I kept finding reasons to hate him, and his music. But he kept surprising me with his talent. He eventually sent me a hand written card, to tell me how much he enjoyed meeting me and learning about my music. Making me feel like a gigantic ass-hat, and I realized: Its perfectly fine and normal to dislike someone— but don’t let it ruin your life. If someone is in your way, you cannot continue to loathe his or her presence, rather, you must extend an arm. Get over yourself, because honestly, High School Musical definitely had it right


4. Be your own mentor first

Someone I deeply respect once told me, “You will never find the mentor you are looking for”. Yikes, talk about tough love, but at the end of the day, once I accepted that I needed to be my own trailblazer, the mentors I needed came out of the woodwork. I couldn’t possibly consider myself my own mentor— certainly I’m not qualified enough. So I took to reading Elizabeth Swados’ book about becoming a composer, Listening Out Loud. It was a baby step that I took in order to become my own mentor. At the end of the day, You know your life better than anyone else, so find ways to forge your own path. Study the lives of those you admire, and learn from them; do not simply try to be them. There will come a time when you are in need of advice, or a hug, or both, but you cannot guarantee that there will be someone there to pick you up, dust you off, and send you on your way. You must learn to do this yourself, it is a skill that takes time and patience.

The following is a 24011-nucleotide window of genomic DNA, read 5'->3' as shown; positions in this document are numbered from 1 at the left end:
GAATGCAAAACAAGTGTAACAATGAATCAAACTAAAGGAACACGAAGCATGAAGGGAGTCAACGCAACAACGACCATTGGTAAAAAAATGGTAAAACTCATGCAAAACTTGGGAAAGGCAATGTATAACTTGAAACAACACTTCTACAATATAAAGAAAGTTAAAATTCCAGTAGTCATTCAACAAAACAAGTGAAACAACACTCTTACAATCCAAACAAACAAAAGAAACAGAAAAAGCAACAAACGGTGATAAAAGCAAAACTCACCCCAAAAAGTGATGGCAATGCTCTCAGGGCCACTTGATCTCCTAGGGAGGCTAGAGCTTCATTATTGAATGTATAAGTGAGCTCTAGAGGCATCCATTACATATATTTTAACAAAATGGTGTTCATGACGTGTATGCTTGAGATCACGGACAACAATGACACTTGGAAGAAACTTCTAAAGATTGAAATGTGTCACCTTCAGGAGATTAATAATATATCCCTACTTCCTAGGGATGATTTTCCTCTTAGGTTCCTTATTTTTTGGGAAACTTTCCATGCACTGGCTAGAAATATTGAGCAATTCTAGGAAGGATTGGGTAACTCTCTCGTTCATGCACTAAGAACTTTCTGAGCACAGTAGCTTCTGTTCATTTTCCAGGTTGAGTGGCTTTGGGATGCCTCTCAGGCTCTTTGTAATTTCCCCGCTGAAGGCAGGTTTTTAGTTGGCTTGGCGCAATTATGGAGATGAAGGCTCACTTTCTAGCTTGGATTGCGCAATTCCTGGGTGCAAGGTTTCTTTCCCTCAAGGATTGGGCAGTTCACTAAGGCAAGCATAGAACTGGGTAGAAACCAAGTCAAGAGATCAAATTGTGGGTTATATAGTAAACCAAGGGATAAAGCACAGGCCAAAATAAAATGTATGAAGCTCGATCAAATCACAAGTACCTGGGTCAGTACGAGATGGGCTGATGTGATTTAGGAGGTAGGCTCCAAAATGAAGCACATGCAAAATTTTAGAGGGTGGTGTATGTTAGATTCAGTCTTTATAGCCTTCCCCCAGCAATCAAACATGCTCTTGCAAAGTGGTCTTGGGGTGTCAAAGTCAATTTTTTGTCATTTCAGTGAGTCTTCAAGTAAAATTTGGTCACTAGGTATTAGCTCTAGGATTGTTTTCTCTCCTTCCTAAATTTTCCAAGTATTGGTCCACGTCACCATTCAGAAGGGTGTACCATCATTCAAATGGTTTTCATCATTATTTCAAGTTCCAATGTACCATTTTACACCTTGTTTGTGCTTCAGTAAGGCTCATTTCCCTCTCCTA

When your perfect mentor comes along, your backbone will be strong enough to accept the challenges of your own life’s journey. Remember: when the student is ready, the teacher appears.

5. Don’t compare yourself to others

Probably the most-given, and most-difficult advice ever given. ever. But still this life-lesson is an important one to learn; a skill that we must continue to fine-tune throughout our lives. This never gets easy, but the reward is well worth the suffering. I’ll keep this short and simple since I’ve chewed your ears off with my other points. C’mon kids, this is a biggie. Do Not. Compare. Yourself. To. Others.

Your voice is important and unique, and if you disagree with me now talk to me in 10 years. End of point.image05